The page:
Automation across all forms of media is increasing. How much is enough? Automation is on the rise but none more so than the use of Bots. What are Bots? A bot is software that is designed to automate the kinds of tasks you would usually do on your own, like making a dinner reservation, adding an appointment to your calendar or fetching and displaying information. The increasingly common form of bots, chatbots, simulate conversation. They often live inside messaging apps — or are at least designed to look that way — and it should feel like you’re chatting back and forth as you would with a human. Chatbots already exist in many of the places where you communicate, primarily messaging apps, which lend themselves to a conversational interface. There are bots in Slack, the business-focused messaging service, many of which aim to help with work-related tasks like expenses or to-do lists.
However how much is enough? Customers want quick answers and generally if a customer phones or contacts a company or service provider and has to speak to a Bot that is definitely a non human, the experience can go downhill fast. Language issues, translations, accents and individuality is something Bots don't know about because they are a non human entity. Have you noticed that selected companies and service providers clearly state your enquiry will be answered by a human and no more than 3 rings? These organisations will win every time over a computer voice that frankly is there to save money. Why employ humans? Try it for yourself and see which one works best.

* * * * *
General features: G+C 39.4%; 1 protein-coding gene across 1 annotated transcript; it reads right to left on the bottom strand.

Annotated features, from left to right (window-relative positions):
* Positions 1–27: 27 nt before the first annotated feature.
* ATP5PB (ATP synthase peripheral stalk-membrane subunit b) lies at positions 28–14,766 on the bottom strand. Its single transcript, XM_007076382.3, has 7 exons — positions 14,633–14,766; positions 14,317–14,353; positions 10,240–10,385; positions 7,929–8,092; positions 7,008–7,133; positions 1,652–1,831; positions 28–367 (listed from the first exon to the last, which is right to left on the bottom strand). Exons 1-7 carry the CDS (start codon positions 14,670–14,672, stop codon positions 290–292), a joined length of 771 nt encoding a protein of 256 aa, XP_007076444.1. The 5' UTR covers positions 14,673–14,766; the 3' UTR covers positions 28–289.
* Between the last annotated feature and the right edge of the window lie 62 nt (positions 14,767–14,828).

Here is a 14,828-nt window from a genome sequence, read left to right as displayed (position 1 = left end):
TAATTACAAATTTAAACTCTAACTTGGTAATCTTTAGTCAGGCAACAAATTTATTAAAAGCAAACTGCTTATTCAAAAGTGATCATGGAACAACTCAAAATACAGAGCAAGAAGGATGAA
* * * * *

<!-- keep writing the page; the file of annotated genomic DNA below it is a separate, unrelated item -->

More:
To be fair Bots have a place when a transactional process is taking place like booking an airline ticket or ordering take away food. But in the real world the human to human interaction will always win.
If your media policy, media strategy, media planning and media buying have not addressed Bots and if they are suitable in your media programmes, Media Futures recommends you seek out an independent media specialist. Media Futures presents industry related articles in the quest to continually improve media practices.